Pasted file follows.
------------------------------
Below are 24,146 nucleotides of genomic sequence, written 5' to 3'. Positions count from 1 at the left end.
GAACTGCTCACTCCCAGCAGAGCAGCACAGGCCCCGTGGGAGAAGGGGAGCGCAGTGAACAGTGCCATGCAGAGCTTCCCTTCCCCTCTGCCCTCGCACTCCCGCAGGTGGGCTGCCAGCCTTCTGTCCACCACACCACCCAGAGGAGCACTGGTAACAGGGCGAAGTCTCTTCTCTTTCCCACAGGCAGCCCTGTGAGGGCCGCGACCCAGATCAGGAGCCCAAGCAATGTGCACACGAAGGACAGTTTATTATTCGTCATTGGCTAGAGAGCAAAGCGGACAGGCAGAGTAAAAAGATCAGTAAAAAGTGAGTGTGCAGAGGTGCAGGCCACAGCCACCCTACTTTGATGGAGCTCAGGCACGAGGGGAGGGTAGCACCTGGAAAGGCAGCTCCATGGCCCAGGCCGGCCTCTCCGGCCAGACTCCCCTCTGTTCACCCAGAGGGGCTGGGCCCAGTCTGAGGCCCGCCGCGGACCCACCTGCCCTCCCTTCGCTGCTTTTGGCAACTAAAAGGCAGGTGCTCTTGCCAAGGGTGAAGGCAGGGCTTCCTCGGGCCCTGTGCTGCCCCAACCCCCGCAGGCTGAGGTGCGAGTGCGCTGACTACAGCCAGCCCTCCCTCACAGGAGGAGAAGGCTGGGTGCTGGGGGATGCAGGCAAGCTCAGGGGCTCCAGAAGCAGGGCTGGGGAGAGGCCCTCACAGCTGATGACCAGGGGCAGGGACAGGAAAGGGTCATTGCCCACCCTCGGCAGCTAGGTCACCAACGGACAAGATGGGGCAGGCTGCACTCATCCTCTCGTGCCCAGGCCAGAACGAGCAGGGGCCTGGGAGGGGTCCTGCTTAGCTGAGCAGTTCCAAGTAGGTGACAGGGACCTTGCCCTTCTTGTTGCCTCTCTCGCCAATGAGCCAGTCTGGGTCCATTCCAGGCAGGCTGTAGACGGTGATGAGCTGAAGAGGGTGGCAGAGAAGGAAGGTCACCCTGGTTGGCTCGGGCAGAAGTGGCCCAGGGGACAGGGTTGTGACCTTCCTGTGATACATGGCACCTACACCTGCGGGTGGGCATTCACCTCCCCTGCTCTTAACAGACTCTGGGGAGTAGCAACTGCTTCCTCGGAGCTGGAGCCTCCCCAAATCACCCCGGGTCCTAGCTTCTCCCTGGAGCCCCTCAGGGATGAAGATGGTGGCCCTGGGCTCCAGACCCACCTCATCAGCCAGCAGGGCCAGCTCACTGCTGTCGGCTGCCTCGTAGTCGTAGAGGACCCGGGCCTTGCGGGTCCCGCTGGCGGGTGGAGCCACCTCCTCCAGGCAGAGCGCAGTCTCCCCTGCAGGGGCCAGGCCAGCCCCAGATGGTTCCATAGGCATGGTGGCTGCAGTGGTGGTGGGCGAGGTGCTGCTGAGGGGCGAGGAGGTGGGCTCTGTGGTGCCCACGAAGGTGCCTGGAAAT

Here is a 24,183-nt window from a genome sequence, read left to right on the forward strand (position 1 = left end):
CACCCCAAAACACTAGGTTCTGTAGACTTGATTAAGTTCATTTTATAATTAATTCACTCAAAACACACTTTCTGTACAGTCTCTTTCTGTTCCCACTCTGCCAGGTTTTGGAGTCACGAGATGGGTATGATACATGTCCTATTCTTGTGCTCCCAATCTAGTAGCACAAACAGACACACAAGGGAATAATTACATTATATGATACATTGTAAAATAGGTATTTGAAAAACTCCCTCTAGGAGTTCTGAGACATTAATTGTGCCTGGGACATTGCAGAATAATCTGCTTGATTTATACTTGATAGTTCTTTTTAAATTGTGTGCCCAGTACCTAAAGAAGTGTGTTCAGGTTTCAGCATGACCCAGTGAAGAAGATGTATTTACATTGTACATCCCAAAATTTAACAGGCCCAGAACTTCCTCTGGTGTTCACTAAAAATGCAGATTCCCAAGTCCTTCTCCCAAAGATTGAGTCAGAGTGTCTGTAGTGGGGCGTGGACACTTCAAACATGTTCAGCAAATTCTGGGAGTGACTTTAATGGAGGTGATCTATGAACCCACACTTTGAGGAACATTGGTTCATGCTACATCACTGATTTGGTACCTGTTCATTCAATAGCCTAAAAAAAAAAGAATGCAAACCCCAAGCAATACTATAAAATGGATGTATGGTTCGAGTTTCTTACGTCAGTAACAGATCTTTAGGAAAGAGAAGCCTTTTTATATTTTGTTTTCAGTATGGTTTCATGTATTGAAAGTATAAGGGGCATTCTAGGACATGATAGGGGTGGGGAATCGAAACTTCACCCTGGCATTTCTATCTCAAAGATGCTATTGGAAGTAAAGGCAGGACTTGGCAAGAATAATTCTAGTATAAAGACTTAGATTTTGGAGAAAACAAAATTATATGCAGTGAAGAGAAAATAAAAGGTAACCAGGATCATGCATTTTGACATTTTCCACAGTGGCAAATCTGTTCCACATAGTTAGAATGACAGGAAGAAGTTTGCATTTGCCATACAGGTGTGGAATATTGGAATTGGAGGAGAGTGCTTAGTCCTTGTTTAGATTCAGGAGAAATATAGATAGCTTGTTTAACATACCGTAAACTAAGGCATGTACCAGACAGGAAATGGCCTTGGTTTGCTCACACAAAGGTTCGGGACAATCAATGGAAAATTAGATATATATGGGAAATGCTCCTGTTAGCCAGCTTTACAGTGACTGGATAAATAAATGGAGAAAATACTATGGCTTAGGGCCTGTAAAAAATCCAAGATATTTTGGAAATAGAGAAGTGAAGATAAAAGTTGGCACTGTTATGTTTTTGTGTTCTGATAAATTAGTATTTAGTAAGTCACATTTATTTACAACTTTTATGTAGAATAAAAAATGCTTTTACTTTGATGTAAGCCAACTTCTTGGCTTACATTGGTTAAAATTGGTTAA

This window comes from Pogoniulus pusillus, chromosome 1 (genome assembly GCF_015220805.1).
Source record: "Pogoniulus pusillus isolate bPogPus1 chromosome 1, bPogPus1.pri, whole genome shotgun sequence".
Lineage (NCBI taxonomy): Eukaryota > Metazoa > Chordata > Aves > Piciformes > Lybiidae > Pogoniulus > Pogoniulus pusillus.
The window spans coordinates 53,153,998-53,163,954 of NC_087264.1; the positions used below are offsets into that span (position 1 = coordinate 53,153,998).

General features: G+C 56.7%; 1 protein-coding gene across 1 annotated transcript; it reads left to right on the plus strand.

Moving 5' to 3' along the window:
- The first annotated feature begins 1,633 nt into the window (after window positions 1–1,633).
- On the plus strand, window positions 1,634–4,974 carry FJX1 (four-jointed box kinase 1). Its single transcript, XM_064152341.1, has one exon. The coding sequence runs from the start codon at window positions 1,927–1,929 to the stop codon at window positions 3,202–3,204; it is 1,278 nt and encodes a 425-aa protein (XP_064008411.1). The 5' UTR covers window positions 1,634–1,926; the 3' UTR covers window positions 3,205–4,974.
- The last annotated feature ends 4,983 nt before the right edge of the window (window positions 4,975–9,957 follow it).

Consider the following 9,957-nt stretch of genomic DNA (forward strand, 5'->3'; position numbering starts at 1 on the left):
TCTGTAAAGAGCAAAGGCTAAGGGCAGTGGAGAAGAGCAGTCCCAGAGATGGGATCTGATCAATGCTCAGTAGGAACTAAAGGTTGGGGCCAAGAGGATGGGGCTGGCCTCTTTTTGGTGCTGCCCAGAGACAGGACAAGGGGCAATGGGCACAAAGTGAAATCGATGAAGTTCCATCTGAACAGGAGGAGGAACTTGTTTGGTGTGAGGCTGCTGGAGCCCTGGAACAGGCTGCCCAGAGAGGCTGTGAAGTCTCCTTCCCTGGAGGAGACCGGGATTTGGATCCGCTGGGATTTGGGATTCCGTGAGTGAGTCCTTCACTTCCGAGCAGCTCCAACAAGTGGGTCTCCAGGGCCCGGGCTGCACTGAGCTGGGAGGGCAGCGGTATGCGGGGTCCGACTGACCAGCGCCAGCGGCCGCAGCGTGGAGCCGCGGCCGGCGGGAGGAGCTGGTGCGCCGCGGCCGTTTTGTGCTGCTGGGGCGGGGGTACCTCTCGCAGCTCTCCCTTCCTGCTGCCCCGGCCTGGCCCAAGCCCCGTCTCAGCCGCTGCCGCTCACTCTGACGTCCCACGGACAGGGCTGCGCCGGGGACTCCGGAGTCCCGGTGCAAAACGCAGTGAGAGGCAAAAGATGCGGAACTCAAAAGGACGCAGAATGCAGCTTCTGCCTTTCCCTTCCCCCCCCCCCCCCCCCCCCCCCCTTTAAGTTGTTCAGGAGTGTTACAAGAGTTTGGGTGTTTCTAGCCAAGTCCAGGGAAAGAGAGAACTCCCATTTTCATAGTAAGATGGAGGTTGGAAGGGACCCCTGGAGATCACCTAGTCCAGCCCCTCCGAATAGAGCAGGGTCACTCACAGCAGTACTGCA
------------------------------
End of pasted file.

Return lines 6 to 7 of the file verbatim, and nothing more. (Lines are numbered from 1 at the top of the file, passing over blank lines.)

Source record: "Pogoniulus pusillus isolate bPogPus1 chromosome 1, bPogPus1.pri, whole genome shotgun sequence".
Lineage (NCBI taxonomy): Eukaryota > Metazoa > Chordata > Aves > Piciformes > Lybiidae > Pogoniulus > Pogoniulus pusillus.